THINGS TO MAKE YOU GO OOH.
Then there’s the new 8 speed M-Steptronic autobox where previously lived DCT. You lose nothing in snappy shifts however, I refer once again to a 0-100kph of 3.9 seconds. It, alongside the rest of the chassic, was honed, developed to the nth on the Nordschleife. Also new is the combination of 19” inch front alloys and 20’s at the rear for a better balance of response and traction. I can tell you that on the 100km or so of switchback asphalt, the front end was incredibly pointy and the rear end supremely unstickable. That is, until we got to the private race circuit in the middle of the Cape Winelands. Here we got to put the active M differential to work, and test the new smart aerodynamics to the full. The latter is particularly clever – reducing uplift, improving cooling, benefitting from air curtains reminiscent of ground effects. The braking system is modular too now, as is the traction control via a mode button allowing you to choose how powerful/restraining it is. And hidden behind the veil of electronics you’ll even find a Drift Analyzer mode. Even without the R130,000 carbon braking system, the Comp is a weapon – one you can holster as quickly as you whip it out.

BUT HOW DOES IT REALLY GO?
It was finally time to play on the polished tarmac, first in an M4 then immediately in the M3. Both felt intimidating initially, both inspired confidences soon after. The differences in their performance is negligible, certainly after just the 4 laps we had in each. But both revealed the following: it’s quick, precise and full of flavour where it counts. I mean at the front wheels, which even a relative novice could place with precision on an unknown track. The torque delivery feels linear and endless, and the more you pushed the livelier the rear end finally became. The noise is okay, there’s enough of it but it feels a bit muted, lackluster. I’m not sure if you can consider this a criticism but at two bar well, I wanted more drama than this. The new car immediately felt faster than anything that preceded it, but with an extra level of refinement. I’m not sure how to consolidate my emotions. I feel like I’ve just driven a ‘normal’ M3 and M4, and not the Competition model which I imagined (keyword, imagined) would be a bit more looney. A sign that M Division has something more frantic in the pipeline? I’m not sure. But, as a family saloon that, if it erringly found itself in the middle of a racetrack during a touring car race, would be able to mix it with the pointy end of the pack without breaking a sweat.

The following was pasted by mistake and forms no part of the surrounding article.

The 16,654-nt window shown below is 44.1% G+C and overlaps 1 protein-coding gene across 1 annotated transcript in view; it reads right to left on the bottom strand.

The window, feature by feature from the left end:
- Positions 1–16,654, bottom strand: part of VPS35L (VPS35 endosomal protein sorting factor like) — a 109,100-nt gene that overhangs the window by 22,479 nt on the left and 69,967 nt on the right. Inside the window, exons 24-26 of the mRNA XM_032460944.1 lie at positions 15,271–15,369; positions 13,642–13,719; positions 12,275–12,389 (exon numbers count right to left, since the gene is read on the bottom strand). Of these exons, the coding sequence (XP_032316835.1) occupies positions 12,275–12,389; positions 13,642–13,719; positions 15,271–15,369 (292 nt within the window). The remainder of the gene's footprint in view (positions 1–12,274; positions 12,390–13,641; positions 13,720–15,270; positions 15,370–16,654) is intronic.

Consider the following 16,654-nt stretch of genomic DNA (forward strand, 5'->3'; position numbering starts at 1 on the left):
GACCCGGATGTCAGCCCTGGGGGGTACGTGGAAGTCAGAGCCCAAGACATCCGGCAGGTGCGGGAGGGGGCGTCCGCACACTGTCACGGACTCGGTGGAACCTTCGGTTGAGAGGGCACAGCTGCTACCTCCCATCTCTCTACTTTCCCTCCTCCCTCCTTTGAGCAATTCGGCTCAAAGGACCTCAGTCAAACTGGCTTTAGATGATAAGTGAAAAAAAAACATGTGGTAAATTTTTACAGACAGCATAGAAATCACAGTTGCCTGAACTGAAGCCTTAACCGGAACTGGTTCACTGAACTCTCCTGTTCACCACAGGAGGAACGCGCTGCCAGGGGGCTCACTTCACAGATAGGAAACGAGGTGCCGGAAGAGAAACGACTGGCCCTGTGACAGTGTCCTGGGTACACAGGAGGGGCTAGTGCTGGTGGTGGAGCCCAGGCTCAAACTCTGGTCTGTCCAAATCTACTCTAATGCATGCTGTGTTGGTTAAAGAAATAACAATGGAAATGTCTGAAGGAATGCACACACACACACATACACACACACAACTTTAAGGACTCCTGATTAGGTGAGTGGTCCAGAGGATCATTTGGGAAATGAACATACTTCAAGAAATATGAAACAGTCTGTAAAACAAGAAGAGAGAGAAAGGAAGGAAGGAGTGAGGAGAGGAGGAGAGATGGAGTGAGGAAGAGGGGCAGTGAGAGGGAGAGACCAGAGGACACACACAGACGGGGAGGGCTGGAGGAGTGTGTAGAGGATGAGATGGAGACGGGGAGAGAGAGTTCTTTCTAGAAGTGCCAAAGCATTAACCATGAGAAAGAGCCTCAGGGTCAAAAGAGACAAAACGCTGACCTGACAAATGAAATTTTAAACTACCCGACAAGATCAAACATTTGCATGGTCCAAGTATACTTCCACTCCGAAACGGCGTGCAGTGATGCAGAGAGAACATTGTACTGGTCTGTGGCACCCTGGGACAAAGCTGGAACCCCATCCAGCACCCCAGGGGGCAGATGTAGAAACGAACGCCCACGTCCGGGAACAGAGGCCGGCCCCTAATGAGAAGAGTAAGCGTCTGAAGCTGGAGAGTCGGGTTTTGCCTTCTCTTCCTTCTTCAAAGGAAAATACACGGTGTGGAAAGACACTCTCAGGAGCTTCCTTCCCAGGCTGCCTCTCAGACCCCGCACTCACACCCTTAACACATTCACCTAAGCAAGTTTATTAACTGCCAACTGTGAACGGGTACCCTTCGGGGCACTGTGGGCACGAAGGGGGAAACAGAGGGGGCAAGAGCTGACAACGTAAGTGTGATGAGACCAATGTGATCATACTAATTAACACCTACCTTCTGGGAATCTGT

And so the old benchmark is the new benchmark. What it loses in visceral drama it more than makes up in speed. If you can live with this and its challenging visage, then your new champ is here.




Game face. The BMW M3 and M4 features quite the scowl, designed for polarizing opinions sure, but mostly for rear view mirror intimidation tactics

PRICE
BMW M3 Competition  R1,860,000
BMW M4 Competition  R1,940 000

Leave a Reply

Your email address will not be published. Required fields are marked *